Do you want know to know how to go from P45 to millionaire media business CEO in a few easy steps? Then read the November issue of Press Gazette magazine.
Since going monthly Press Gazette is no longer available on the newsstand – so to get hold of a copy you need to call 01858 438872 and quote WDO1 to order 15 issues for £115. Or click here to subscribe online.
Here are some highlights from November’s packed credit crunch-defying issue:
We meet PaidContent publisher Rafat Ali and find out why a computer, a phone line and a good idea are all a journalist now needs to become head of their own publishing business. He was an unemployed tech journalist living in a shared flat in Leytonstone when he started PaidContent six years ago – earlier this year he sold it to Guardian News and Media for a sum reported to be north of £15 million.
We talk to the regional press journalists who have laughed in the face of redundancy and launched their own thriving news businesses.
We find out why the depths of a recession isn’t necessarily the worst time to launch a magazine – as Wanderlust editor Lyn Hughes found in the early nineties.
And for those still unconvinced about the prospects for journalism in the UK – we publish a guide to working in a part of the world where the job prospects for UK journalists have never been better, the Middle East. (Provided, that is, you don’t have sex on the beach or slag off any local royals).
Chief foreign correspondent for the Sunday Telegraph Colin Freeman explains how he prepared for entering his first warzone by undertaking hostile environment training in Streatham.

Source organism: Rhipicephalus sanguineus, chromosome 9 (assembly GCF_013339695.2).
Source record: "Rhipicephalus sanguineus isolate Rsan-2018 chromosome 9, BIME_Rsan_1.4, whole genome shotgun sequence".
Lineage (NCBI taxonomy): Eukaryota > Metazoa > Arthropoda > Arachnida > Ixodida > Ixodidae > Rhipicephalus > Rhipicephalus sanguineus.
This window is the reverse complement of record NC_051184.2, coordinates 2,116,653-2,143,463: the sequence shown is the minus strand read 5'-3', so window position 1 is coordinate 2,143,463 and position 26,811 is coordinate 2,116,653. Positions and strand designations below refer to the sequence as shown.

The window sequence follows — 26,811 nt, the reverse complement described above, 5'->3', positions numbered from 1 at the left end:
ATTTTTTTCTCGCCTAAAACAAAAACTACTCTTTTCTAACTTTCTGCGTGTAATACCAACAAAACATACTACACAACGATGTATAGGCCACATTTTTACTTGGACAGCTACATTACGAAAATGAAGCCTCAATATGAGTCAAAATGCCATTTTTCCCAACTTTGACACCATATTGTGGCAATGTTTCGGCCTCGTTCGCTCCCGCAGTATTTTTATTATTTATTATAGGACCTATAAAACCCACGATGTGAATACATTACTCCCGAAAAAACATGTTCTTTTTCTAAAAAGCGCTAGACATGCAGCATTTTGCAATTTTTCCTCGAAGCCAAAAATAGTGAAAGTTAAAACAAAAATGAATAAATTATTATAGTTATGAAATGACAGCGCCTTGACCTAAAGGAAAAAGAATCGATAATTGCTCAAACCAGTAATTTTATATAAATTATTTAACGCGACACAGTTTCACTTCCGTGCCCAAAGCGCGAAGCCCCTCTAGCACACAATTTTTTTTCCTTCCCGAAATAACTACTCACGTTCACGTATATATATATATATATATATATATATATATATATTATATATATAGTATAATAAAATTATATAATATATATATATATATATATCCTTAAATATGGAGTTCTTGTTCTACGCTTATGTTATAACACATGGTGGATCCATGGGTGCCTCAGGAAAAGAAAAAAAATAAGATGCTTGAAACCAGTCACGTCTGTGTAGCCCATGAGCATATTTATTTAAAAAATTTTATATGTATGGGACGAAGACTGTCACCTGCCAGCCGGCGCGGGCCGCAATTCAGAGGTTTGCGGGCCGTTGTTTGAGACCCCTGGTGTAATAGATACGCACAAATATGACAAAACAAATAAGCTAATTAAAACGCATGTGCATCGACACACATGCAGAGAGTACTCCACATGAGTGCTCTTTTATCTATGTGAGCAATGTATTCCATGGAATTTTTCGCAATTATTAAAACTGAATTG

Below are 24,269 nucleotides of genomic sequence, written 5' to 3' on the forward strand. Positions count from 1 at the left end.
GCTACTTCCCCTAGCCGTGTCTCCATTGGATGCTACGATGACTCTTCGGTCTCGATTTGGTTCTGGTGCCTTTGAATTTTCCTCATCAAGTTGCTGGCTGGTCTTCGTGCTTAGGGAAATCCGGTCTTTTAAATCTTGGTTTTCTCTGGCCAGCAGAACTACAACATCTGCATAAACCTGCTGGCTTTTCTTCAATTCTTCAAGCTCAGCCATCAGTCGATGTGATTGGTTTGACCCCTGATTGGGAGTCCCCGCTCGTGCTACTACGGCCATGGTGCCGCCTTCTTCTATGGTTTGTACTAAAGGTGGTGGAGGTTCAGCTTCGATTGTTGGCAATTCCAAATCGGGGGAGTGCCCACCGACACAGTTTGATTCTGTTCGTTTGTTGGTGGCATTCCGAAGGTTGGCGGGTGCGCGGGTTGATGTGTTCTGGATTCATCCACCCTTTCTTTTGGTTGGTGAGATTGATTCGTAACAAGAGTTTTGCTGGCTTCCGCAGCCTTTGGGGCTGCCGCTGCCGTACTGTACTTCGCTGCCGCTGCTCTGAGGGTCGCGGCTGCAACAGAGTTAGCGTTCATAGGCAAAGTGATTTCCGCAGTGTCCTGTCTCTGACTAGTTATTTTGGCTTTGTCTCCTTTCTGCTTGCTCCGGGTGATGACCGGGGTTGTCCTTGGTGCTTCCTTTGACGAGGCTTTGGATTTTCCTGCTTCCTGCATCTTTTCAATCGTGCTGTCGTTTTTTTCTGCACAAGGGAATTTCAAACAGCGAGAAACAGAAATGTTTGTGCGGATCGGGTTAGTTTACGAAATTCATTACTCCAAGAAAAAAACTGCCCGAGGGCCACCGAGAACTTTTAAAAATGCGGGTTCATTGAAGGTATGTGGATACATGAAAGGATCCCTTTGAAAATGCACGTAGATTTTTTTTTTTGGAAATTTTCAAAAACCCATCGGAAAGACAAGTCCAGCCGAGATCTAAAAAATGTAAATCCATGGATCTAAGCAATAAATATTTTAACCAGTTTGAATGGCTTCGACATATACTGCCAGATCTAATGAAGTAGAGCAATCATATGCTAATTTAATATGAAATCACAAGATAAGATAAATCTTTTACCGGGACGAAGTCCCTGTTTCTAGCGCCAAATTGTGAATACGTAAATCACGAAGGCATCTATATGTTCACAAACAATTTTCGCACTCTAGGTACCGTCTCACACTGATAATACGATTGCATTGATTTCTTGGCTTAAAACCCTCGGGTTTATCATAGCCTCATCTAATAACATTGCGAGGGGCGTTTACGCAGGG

John Pilger writes about his greatest scoops.
Manchester Evening News head of online Sarah Hartley gives some practical advice on how to tailor your writing style for online.
In gadgets – we test out the best telephone recording devices, including the ideal solution to recording your mobile phone calls.
Peter Kirwan pays tribute to the journalism heroes of the credit crunch:
The financial crisis exposed the absurdity of the techno-utopian idea that an army of bloggers can replace skilled journalists operating at the top of their game.
ITV economics editor Daisy McAndrew gives her inside take on reporting the financial meltdown:
Robert Peston seems to be the only business reporter not beginning to resemble the living dead. I can only imagine it’s because he gets to stay in a nice warm studio while the rest of us shiver in Canary Wharf, on Waterloo Bridge or anywhere else malicious news editors choose to send us.
Popbitch’s Camilla Wright provides her three top-tips for online publishers on how to survive the downturn.
And Grey Cardigan reveals how the Evening Beast is adapting to a multi-tasking multimedia future.
All this great content is only available to subscribers.
Live breaking news, features and blog posts are free-to-air on www.pressgazette.co.uk – but for the in-depth stuff, you’ve got to take out a subscription I’m afraid. If it helps you emulate the success of Rafat Ali – it will be money well spent.